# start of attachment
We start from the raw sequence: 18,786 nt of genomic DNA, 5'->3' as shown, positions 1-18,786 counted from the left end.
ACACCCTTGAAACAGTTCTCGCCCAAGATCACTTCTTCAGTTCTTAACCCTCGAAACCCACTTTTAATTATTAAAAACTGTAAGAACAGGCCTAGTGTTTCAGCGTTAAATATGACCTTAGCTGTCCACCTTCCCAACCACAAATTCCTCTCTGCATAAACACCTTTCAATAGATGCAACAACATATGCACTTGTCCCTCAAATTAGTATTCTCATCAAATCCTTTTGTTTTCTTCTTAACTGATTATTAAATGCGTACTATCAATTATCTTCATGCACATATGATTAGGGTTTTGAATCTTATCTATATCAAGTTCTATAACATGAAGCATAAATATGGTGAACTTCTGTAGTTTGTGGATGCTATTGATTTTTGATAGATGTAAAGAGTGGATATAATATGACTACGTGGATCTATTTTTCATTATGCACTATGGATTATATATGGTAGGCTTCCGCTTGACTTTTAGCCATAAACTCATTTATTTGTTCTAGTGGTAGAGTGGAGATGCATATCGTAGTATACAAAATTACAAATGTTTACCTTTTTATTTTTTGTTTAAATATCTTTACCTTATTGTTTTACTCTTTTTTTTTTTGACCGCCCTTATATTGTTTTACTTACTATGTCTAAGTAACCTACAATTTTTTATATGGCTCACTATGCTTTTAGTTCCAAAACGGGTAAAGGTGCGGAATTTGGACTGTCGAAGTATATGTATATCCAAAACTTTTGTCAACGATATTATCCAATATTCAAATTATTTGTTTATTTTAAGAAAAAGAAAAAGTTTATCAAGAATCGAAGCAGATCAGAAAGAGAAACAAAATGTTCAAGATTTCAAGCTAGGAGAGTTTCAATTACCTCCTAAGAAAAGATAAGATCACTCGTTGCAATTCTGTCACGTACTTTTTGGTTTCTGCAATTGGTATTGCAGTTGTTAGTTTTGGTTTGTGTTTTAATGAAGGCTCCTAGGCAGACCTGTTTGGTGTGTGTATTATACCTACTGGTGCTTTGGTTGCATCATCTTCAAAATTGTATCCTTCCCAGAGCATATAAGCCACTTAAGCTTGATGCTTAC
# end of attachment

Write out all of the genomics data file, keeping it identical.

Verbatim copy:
We start from the raw sequence: 18,786 nt of genomic DNA, 5'->3' as shown, positions 1-18,786 counted from the left end.
ACACCCTTGAAACAGTTCTCGCCCAAGATCACTTCTTCAGTTCTTAACCCTCGAAACCCACTTTTAATTATTAAAAACTGTAAGAACAGGCCTAGTGTTTCAGCGTTAAATATGACCTTAGCTGTCCACCTTCCCAACCACAAATTCCTCTCTGCATAAACACCTTTCAATAGATGCAACAACATATGCACTTGTCCCTCAAATTAGTATTCTCATCAAATCCTTTTGTTTTCTTCTTAACTGATTATTAAATGCGTACTATCAATTATCTTCATGCACATATGATTAGGGTTTTGAATCTTATCTATATCAAGTTCTATAACATGAAGCATAAATATGGTGAACTTCTGTAGTTTGTGGATGCTATTGATTTTTGATAGATGTAAAGAGTGGATATAATATGACTACGTGGATCTATTTTTCATTATGCACTATGGATTATATATGGTAGGCTTCCGCTTGACTTTTAGCCATAAACTCATTTATTTGTTCTAGTGGTAGAGTGGAGATGCATATCGTAGTATACAAAATTACAAATGTTTACCTTTTTATTTTTTGTTTAAATATCTTTACCTTATTGTTTTACTCTTTTTTTTTTTGACCGCCCTTATATTGTTTTACTTACTATGTCTAAGTAACCTACAATTTTTTATATGGCTCACTATGCTTTTAGTTCCAAAACGGGTAAAGGTGCGGAATTTGGACTGTCGAAGTATATGTATATCCAAAACTTTTGTCAACGATATTATCCAATATTCAAATTATTTGTTTATTTTAAGAAAAAGAAAAAGTTTATCAAGAATCGAAGCAGATCAGAAAGAGAAACAAAATGTTCAAGATTTCAAGCTAGGAGAGTTTCAATTACCTCCTAAGAAAAGATAAGATCACTCGTTGCAATTCTGTCACGTACTTTTTGGTTTCTGCAATTGGTATTGCAGTTGTTAGTTTTGGTTTGTGTTTTAATGAAGGCTCCTAGGCAGACCTGTTTGGTGTGTGTATTATACCTACTGGTGCTTTGGTTGCATCATCTTCAAAATTGTATCCTTCCCAGAGCATATAAGCCACTTAAGCTTGATGCTTAC